OIC flays ‘terror backer, sectarian Iran’

OIC flays ‘terror backer, sectarian Iran’
1 / 4
OIC flays ‘terror backer, sectarian Iran’
2 / 4
OIC flays ‘terror backer, sectarian Iran’
3 / 4
OIC flays ‘terror backer, sectarian Iran’
4 / 4
Updated 23 January 2016

OIC flays ‘terror backer, sectarian Iran’

OIC flays ‘terror backer, sectarian Iran’

JEDDAH: Several members of the Organization of Islamic Cooperation (OIC) launched a blistering attack on Iran at an extraordinary meeting here Thursday of its Council of Foreign Ministers, accusing it of fomenting sectarianism and supporting terrorist groups in the region.
A number of ministers blasted Iran for storming the Kingdom’s diplomatic missions in Tehran and Mashhad and for interfering in the internal affairs of Saudi Arabia, Bahrain, Yemen and Syria. The ministers also took Iran to task for supporting terrorism.
Foreign ministers and representatives of more than 45 of the pan-Islamic organization’s 56 members attended the closed-door meeting, which went on for four hours.
The extraordinary meeting was convened at the request of Saudi Arabia, with the heated deliberations indicating Iran’s near total isolation in the Arab and Muslim world.
In the final communiqué issued at the end of the meeting, the ministers said the aggression against the Saudi missions constituted a flagrant violation of international law, in reference to the Vienna Convention on Diplomatic Relations of 1961.
“These aggressions contravene the OIC’s charter, which call for promoting trust and fostering friendly relations, mutual respect and cooperation among member states, and abstaining from interfering in the internal affairs of member states,” said the communiqué.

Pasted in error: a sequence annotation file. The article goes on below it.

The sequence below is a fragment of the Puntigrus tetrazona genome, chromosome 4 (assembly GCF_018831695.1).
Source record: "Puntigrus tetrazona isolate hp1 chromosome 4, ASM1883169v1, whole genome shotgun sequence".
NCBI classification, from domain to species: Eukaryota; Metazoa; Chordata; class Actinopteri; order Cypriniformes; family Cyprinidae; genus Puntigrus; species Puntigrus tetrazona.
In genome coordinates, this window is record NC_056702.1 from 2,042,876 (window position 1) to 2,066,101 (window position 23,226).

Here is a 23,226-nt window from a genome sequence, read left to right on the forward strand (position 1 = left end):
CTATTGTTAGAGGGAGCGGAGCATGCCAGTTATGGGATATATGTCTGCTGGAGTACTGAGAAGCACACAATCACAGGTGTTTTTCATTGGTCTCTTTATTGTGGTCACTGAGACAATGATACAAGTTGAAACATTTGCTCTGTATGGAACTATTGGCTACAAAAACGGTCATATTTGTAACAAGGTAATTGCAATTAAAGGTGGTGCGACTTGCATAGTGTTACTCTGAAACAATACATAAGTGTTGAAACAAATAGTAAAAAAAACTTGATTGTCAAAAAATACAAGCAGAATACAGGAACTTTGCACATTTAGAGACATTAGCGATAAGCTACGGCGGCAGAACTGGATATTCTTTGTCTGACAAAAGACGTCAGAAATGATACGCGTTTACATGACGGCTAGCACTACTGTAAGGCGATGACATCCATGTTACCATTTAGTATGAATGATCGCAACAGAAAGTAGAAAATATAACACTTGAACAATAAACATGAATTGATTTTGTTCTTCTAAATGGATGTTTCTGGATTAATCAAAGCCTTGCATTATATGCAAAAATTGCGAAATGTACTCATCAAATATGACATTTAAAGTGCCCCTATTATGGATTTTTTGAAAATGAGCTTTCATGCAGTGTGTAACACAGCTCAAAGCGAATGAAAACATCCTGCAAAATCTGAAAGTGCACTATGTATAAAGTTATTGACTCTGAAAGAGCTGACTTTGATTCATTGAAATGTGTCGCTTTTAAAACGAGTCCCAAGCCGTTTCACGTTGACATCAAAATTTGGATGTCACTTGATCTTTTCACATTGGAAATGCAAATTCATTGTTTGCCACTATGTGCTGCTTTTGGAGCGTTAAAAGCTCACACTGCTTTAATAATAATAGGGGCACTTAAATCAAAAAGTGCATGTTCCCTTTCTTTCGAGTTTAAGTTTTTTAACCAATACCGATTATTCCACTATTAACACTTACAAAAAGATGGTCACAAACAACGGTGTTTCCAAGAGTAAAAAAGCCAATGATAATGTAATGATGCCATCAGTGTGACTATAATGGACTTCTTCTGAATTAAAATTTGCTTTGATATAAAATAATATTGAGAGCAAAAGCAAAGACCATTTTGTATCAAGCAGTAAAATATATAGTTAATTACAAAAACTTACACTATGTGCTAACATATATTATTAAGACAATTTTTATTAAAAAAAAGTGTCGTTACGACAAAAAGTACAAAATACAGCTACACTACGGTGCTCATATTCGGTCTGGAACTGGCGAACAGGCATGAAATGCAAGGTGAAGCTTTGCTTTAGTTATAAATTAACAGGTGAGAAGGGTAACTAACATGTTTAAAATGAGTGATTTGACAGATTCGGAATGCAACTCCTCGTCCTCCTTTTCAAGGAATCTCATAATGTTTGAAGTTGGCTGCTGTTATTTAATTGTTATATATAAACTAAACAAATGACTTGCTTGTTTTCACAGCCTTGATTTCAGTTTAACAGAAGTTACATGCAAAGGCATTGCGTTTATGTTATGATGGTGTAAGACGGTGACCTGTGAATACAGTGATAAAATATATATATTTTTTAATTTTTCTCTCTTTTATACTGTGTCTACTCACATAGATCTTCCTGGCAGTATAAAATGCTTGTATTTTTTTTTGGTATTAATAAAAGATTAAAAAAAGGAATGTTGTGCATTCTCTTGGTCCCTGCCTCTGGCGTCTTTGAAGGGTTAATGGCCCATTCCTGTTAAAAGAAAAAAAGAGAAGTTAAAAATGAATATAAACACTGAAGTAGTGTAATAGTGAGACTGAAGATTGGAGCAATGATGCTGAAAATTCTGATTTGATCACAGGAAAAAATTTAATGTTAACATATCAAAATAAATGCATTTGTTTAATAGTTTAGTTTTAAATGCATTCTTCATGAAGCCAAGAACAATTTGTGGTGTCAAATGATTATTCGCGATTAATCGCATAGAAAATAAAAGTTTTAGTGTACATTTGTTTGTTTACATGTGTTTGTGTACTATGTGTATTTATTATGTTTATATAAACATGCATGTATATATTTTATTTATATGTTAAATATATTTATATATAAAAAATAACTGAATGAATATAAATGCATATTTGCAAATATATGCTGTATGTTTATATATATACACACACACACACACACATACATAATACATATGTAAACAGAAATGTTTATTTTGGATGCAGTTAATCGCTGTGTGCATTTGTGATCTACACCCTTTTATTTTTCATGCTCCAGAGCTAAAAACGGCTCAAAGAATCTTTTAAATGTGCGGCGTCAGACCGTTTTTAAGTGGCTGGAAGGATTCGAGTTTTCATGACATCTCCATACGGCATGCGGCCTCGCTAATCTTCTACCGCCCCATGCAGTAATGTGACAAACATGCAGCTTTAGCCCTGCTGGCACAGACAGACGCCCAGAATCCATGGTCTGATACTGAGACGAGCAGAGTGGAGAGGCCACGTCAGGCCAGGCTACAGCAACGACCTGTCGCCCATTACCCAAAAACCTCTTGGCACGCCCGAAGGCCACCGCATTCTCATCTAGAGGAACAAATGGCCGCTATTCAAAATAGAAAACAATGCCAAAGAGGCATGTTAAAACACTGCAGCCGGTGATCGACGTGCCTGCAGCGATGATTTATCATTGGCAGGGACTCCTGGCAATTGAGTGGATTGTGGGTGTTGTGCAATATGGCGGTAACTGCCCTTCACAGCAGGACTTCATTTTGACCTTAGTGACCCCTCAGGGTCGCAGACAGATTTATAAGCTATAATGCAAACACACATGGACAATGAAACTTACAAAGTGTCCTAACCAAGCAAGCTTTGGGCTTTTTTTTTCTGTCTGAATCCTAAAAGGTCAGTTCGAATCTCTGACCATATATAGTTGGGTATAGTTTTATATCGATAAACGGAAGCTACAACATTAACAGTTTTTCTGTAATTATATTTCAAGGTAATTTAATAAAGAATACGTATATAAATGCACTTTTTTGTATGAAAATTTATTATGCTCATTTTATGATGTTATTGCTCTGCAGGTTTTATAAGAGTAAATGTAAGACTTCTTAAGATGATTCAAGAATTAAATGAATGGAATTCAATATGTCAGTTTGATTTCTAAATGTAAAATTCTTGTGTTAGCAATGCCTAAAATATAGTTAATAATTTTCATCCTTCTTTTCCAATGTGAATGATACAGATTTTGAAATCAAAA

Without mentioning Nimr Al-Nimr, who was executed in Saudi Arabia recently, the OIC rejected and condemned Iran’s inflammatory statements on the enforcement of judicial decisions against perpetrators of terrorist crimes in the Kingdom.
“These statements are a blatant interference in the internal affairs of Saudi Arabia and a contravention of the UN Charter, the OIC Charter and of all international covenants which call for non-interference in the internal affairs of the member states,” said the OIC foreign ministers.
The OIC denounced Iran’s interference in the internal affairs of Bahrain, Yemen and Syria and its support for terrorism. It also condemned the sectarian and denominational agenda because of its “destructive ... repercussions for the security and stability of the member states.”